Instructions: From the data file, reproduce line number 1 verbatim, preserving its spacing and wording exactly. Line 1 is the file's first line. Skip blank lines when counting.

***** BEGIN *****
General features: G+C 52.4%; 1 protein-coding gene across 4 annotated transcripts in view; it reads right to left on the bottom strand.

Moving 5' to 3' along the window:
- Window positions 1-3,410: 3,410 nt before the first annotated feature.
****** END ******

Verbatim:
General features: G+C 52.4%; 1 protein-coding gene across 4 annotated transcripts in view; it reads right to left on the bottom strand.